Enterprise tech is one of the fastest growing and most influential sectors of the tech industry with enterprise software spending expected to reach $457 billion this year, but the numbers indicate that women are largely being left out of that economic opportunity. [Gartner] Although women founders continue to deliver outsized returns, data demonstrates that they still receive less than 3% of all VC funding, and women-founded companies catering to audiences beyond female consumers receive 54% less funding on average. Plus, there are disproportionately fewer women founding startups that serve enterprise, with only 2% of female entrepreneurs founding B2B companies, compared to 12% of men.

That’s why we at Women in Cloud are generating new ways for women tech entrepreneurs to get better access to funding, education, and a supporting community. 

“We are excited to bring this opportunity to women-owned tech businesses and help them find commercial success by showcasing their enterprise-ready cloud solutions,” says Chaitra Vedullapalli, President of Women in Cloud.  “Here’s a chance for startups and companies to compete on a global scale for a share of $10,000 in cash and access to Cloud Accelerator.” 

This experience is sponsored by industry leaders like Microsoft, Meylah and others, who are also core supporters of expanding enterprise business opportunities to more women entrepreneurs. If indications from the Boston’s Consulting Group’s are correct, then if women entrepreneurs received funding on par with their male colleagues, some estimates indicate that the global economy could experience a $5 trillion boost. Beyond the importance of gender parity, that influx into the global economy would be an incredible lift. 

Be recognized as an up-and-coming leader in the enterprise cloud space, and compete for the top prize of $10,000 to contribute to your business growth.

Qualifying is easy. Women-led companies developing an enterprise-ready cloud solution that’s earned less than $10 million in the past 12 months qualify to enter. Enter your business pitch or encourage others who qualify to enter. 

Solutions will be evaluated for originality, market feasibility, and use of cloud and AI solutions.

Bring us your best pitch. Enter today

Who should apply?

  • Ready: Companies that are developing and/or developed an enterprise-ready cloud solution and looking to expand their customer market
  • Set: US registered companies that already have a business plan and are pitch-ready with a commercially viable enterprise-ready cloud solution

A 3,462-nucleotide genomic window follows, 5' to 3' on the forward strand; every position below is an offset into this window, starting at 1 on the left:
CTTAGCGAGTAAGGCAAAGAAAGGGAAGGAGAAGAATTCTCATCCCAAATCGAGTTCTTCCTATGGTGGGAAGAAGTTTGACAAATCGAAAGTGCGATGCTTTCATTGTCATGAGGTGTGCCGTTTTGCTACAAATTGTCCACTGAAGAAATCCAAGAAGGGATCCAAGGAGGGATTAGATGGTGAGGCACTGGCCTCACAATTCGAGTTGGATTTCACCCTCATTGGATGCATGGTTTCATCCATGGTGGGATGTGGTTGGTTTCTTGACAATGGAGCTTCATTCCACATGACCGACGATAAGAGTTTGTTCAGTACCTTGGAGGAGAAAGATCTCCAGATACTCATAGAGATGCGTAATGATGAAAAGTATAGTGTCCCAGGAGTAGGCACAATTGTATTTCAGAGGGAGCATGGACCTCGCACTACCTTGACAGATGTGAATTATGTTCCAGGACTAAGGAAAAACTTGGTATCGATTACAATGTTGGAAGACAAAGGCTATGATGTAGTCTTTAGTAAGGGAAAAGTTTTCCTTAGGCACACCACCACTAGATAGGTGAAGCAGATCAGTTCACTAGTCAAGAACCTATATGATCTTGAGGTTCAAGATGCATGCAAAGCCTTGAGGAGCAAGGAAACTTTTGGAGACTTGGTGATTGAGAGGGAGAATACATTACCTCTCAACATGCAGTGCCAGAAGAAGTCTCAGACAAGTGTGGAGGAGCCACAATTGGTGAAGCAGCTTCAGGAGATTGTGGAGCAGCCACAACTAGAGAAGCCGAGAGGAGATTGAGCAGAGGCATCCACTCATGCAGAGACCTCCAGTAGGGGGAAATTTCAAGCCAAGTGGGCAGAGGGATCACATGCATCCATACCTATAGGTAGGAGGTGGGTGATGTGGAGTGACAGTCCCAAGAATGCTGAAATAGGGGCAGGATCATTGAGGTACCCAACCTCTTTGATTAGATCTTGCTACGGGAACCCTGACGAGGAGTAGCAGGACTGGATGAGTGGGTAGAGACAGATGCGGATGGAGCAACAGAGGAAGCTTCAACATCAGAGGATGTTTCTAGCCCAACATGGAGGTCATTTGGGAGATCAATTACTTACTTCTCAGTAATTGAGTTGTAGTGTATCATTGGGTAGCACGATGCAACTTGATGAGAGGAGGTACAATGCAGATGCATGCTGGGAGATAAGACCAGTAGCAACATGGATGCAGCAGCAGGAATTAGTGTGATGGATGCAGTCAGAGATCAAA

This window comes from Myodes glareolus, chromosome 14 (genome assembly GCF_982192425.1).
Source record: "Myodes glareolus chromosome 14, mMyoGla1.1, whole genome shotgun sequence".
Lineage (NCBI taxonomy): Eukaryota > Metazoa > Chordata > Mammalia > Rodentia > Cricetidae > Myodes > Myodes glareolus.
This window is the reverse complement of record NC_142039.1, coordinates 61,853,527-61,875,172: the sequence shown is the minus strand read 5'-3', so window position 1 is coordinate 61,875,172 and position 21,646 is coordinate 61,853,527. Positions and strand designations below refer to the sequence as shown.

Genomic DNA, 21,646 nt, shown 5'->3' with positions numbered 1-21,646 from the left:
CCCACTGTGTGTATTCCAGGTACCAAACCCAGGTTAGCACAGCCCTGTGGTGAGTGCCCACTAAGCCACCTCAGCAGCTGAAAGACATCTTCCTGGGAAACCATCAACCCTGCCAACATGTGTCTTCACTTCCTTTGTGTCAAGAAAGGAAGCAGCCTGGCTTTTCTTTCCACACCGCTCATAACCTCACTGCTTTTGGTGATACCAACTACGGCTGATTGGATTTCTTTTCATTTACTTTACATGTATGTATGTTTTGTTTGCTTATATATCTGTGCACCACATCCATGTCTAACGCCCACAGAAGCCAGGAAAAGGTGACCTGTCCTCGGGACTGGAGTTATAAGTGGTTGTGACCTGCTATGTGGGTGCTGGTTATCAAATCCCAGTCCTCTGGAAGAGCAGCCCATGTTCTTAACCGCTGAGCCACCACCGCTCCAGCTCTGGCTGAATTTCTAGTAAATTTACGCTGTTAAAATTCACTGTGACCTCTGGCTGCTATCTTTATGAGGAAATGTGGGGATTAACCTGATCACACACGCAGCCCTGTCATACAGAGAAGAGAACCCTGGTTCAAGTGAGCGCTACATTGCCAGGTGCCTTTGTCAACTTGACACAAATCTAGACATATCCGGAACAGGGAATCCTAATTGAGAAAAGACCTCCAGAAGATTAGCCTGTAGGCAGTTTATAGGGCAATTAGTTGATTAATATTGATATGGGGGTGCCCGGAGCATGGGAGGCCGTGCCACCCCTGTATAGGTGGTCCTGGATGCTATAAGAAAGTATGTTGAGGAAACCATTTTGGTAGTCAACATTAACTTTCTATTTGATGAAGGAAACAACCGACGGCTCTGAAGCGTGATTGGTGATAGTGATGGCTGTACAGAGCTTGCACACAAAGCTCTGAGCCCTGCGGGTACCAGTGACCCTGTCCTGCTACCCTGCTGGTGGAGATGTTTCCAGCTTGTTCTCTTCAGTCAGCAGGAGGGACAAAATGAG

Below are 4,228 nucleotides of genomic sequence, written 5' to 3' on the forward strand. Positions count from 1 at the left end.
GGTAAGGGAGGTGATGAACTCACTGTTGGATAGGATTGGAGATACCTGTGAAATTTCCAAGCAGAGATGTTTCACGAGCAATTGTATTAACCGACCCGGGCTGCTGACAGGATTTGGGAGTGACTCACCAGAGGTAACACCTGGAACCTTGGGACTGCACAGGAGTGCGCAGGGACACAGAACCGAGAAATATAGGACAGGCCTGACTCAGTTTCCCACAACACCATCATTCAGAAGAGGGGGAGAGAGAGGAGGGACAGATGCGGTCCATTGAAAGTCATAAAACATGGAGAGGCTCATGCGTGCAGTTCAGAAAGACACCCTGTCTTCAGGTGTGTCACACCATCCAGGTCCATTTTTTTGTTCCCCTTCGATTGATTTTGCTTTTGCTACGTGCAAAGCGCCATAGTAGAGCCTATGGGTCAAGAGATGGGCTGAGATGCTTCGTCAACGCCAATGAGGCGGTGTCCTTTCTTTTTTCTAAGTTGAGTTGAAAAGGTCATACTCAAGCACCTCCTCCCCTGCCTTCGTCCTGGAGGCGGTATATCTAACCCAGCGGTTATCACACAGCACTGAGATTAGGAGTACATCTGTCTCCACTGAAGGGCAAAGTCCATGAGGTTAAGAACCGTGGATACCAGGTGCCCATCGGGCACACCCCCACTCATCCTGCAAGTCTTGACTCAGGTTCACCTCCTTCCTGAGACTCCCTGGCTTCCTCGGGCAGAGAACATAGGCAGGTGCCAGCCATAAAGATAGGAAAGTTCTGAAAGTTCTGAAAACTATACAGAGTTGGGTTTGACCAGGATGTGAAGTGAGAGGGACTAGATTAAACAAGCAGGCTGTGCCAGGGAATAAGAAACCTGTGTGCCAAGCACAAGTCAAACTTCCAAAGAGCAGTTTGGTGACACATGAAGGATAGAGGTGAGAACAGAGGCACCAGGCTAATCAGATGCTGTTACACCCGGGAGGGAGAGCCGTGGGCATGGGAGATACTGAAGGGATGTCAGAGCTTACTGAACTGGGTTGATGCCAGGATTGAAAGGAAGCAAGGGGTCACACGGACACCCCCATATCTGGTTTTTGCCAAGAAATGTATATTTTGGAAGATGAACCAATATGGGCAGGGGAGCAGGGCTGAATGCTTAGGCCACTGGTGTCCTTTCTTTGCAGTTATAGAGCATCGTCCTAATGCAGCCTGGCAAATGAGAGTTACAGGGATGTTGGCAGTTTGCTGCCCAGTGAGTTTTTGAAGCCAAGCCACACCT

• Change: Companies offering a cloud tech solution that solves enterprise related challenges

Why apply?

  • Exposure to cloud market leaders and their channel partners
  • Access to go-to-market benefits and cloud accelerator
  • Global industry recognition as an innovative enterprise-ready cloud solution
  • Recognition to maintain your company’s competitive edge

What are the competition timelines?

  • Submission: The competition starts at 12:01 a.m. Pacific Time (PT) on Nov 04th, 2019 and ends at 11:59 p.m. PT on Dec 24th, 2019
  • Selection: Finalists will be notified by Jan 6th, 2019, and provided with instructions for next steps
  • Pitch Competition: Four finalists will have an opportunity to deliver their pitch during WIC Summit 2020, Jan 25th, 2020. The winner will be selected at the pitch competition and will receive a prize.

Note: Finalists will be awarded free registration to the Women In Cloud Summit 2020 registration, but will need to arrange and pay for their own travel and expenses related to attending the event. Submissions that aren’t selected will still receive a 15% discount to the event. In addition to having an opportunity to pitch your solution, you’ll have access to top companies and industry leaders from Microsoft, Ingram, SAP, and many more, who will present valuable sessions and invaluable resources throughout the day.

Selection Criteria

  • 50% – Originality of idea which solves real customer need/business problem in the enterprise market
  • 20% – Strong market opportunity & potential revenue stream
  • 30% – Cloud and Artificial Intelligence (AI) is core to the solution

Judges

Judges for the competition include well-known leaders in the enterprise cloud industry with a proven track record of success and provide key influence to the industry at large. Regardless of the outcome, all entrants will benefit from exposure to these influencers. 

Ready to create change for the global good? Apply now

Read the full terms and conditions for more details. 

For more information visit https://www.womenincloud.com/cloudinnovateher/ or contact community@womenincloud.com

 

Why Cloud Knowledge Needs to be Turned into Action